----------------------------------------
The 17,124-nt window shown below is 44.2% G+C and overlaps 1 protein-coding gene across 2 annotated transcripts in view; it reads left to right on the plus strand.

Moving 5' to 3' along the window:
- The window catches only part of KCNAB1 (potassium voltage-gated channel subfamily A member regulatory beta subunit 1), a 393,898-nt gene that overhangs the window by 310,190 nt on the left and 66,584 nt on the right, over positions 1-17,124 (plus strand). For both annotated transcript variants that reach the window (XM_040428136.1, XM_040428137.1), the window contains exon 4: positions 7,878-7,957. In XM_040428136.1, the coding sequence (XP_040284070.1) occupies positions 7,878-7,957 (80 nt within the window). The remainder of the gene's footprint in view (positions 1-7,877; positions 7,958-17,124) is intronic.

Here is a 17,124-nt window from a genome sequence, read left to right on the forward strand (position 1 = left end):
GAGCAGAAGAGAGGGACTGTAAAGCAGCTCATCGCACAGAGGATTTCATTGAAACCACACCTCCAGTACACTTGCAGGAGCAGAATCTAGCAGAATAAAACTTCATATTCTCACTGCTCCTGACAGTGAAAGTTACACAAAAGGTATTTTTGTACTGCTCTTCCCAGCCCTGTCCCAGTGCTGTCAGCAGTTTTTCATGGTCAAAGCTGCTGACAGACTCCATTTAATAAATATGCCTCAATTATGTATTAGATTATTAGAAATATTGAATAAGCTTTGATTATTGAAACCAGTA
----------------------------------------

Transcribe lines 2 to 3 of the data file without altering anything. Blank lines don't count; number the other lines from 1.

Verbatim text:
Moving 5' to 3' along the window:
- The window catches only part of KCNAB1 (potassium voltage-gated channel subfamily A member regulatory beta subunit 1), a 393,898-nt gene that overhangs the window by 310,190 nt on the left and 66,584 nt on the right, over positions 1-17,124 (plus strand). For both annotated transcript variants that reach the window (XM_040428136.1, XM_040428137.1), the window contains exon 4: positions 7,878-7,957. In XM_040428136.1, the coding sequence (XP_040284070.1) occupies positions 7,878-7,957 (80 nt within the window). The remainder of the gene's footprint in view (positions 1-7,877; positions 7,958-17,124) is intronic.